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Cover of Fall 2019 issue

Fall 2019
Volume 43, Number 3

Contact information
For information on the magazine's webpage, contact:
Kathryn Kahler
Associate editor
608-266-2625

Readers Write

PHOTOS AND FEEDBACK FROM OUR READERS
Want to comment on a story? Send letters to: Readers Write, WNR magazine, P.O. Box 7921, Madison, WI 53707, or email to DNR Magazine. Limit letters to 250 words and include your name and the community from which you are writing.

Wisconsin Natural Resources magazine cover from December 1997 with squirrel on cover

HOW CAN I FIND IT?

I have been a subscriber to your magazine for many years and I always enjoy it. Quite a few years ago you printed an article that related stories you received from readers regarding problems with bears. It involved home invasions, freezer attacks and similar incidents. I would like to read that article again. How can I find it?

Chuck Goldstein
Janesville

We believe you're remembering our "Creature Comforts" column from the December 1997 issue that related 16 of our readers's encounters with wild animals in their homes and cottages. You can find it on our website, Wisconsin Natural Resources magazine (click "Search our archives" and check under 1997). Readers also should note we've enhanced our search pages to include thumbnail photos of magazine covers for each issue in the index, which may help you find stories you remember from the past. Another link on the search page takes you to our older issues – pre-1996 – which archived with the UW Libraries Digital Collections.

THANK YOU FOR UNDERSTANDING!

NOTE TO READERS: Some of you who recently tried to order gift subscriptions ran into a little snag with a mailing from the magazine. An incorrect post office box printed on the form led to them being returned to sender. We apologize for the incovenience. Many have already sent those mailings back to us at our valid P.O. box, and for that we say thank you! A subsequent mailing was sent with the correct address to process future orders. Or you can mail to: Wisconsin Natural Resources, P.O. Box 37831, Boone, IA 50037-0831. We truly appreciate our subscribers and all those who make our magazine a gift to others. It's nice to know we have such a loyal readership!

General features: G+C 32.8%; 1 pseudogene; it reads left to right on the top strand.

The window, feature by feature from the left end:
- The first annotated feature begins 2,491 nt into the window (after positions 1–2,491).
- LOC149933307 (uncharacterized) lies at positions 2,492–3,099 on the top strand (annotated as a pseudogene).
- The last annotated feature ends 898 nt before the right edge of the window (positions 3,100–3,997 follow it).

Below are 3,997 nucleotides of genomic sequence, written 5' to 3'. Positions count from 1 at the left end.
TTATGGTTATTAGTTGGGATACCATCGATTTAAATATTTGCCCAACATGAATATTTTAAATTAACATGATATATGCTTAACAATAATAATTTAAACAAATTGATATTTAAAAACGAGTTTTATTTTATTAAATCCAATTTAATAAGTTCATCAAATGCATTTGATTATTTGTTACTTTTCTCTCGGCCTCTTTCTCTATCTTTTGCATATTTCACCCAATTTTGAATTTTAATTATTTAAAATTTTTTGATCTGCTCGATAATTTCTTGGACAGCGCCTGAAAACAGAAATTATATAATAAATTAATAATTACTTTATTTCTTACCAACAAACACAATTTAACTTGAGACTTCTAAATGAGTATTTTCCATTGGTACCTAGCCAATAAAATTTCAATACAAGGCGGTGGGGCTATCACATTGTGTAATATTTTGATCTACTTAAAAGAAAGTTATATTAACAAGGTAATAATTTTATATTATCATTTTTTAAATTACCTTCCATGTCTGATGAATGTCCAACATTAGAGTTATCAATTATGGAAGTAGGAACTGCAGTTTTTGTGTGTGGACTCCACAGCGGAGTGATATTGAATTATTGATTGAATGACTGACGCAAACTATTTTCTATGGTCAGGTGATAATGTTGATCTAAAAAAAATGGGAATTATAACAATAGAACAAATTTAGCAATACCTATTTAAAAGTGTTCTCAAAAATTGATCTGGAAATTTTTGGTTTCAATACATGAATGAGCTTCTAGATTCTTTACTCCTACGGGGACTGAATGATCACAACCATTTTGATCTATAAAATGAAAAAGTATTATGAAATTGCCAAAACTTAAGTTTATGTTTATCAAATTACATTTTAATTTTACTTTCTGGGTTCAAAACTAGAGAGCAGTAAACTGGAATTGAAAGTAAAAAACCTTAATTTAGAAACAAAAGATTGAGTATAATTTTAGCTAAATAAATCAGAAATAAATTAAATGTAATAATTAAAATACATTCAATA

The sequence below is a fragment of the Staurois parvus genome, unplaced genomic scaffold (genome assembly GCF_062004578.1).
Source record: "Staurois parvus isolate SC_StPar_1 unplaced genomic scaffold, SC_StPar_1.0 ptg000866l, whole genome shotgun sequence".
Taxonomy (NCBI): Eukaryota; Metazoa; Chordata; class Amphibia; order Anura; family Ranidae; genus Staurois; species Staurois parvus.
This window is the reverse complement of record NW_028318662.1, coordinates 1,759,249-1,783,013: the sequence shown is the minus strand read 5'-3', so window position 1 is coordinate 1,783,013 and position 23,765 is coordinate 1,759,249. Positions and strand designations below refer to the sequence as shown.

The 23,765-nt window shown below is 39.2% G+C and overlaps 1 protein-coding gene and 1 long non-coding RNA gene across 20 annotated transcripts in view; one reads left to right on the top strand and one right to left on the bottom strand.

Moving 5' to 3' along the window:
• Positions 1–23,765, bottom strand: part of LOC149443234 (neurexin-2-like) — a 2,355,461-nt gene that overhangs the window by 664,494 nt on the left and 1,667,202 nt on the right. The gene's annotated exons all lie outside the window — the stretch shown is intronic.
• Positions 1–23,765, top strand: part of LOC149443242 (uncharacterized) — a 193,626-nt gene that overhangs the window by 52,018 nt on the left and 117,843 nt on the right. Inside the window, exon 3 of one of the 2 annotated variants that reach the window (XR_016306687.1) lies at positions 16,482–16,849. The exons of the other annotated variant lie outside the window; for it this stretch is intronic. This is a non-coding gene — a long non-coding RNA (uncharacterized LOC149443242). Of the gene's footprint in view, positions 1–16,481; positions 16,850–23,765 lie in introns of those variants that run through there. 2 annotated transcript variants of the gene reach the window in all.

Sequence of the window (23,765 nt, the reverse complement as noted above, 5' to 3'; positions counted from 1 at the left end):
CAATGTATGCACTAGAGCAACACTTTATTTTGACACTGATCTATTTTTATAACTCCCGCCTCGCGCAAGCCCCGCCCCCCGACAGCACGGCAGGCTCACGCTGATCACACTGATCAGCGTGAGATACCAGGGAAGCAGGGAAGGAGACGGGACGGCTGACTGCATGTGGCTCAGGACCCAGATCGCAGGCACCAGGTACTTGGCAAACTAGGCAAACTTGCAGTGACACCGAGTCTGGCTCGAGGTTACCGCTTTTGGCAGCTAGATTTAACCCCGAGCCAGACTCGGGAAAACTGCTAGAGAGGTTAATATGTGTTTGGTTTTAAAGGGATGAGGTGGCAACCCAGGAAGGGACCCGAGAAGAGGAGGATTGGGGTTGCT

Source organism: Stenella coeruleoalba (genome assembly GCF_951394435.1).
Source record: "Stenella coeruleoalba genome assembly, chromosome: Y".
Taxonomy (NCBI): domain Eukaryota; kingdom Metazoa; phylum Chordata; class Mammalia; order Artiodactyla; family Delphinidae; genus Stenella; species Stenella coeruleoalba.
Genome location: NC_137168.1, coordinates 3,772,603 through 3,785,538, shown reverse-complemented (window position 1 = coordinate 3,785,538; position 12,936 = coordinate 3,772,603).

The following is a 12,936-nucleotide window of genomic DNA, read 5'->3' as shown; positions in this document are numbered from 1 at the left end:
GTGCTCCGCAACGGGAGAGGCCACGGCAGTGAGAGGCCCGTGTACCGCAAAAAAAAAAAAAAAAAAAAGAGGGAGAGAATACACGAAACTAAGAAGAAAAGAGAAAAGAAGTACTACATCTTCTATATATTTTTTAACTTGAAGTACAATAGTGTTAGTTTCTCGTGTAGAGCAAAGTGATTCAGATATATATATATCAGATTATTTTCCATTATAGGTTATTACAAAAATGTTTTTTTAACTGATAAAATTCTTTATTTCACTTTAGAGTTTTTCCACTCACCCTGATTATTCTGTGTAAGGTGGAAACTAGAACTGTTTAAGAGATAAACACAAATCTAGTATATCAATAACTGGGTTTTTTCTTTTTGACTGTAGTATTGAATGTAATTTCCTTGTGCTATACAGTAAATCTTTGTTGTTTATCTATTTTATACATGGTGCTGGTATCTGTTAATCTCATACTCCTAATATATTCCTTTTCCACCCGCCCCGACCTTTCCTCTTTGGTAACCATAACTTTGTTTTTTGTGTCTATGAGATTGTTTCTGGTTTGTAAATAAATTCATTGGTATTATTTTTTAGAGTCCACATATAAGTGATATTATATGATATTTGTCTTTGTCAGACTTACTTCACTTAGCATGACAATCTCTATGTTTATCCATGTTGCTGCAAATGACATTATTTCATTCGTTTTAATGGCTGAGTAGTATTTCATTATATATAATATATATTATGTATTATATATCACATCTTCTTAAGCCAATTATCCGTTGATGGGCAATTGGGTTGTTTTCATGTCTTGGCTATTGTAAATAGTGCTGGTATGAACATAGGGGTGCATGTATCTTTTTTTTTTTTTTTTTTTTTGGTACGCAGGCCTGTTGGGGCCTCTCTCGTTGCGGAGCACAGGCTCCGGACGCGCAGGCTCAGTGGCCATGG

WNR magazine staff

Photo of large brown dog standing on shore of Devil's Lake

HAVING HIS DAY AT DEVIL'S LAKE

Here's a photo of my dog, Zeus, at the dog swim area at Devil's Lake State Park.

Denise Tincher
Baraboo



Photo of a white pelican with a large fish in its throat

WATERFRONT DINING

White pelican in Menasha.

Harold W. Boccheciamp
Neenah

Photo of two deer standing on hind legs facing each other

DEER LIKE A MIRROR

I have taken this picture of two bucks practicing on my property in Deer Park – almost looks like a mirror picture. Just thought you might be interested in publishing it.

Bob Krueger
Deer Park

Photo of man holding a small eel-like fish

LOW-DOWN ON LAMPREY

While chasing trout, I saw some odd feeding on the surface. The big trout were smashing what looked at first glance like baby snakes. It was not constant. I dismissed it and later caught a decent brown and it regurgitated this. I have seen these in the past but have never seen trout feed on them. They signify a healthy stream. They are American brook lamprey, I believe. They are not a parasite like their relatives. They feed on tiny things on the bottom. Their mouth is not developed enough to attach to a host. They have a very short window for breeding. They are native species and an imperiled species. They obviously are tasty to big trout.

Len Harris
Richland Center

DNR fisheries biologist Karl Scheidegger replies: Yes, there are three nonparasitic lampreys in Wisconsin – American brook lamprey, northern brook lamprey and southern brook lamprey. This appears to be an American brook lamprey. It inhabits the headwaters of cool, clear streams over sand and small gravel. It prefers small-sized streams, occasionally medium-sized rivers. Common fish associates are sculpins, brook and brown trout. It is a food for sport fishes and provides an important link in the food chain. It is sensitive to pollution, especially turbidity.

Last revised: Thursday September 12 2019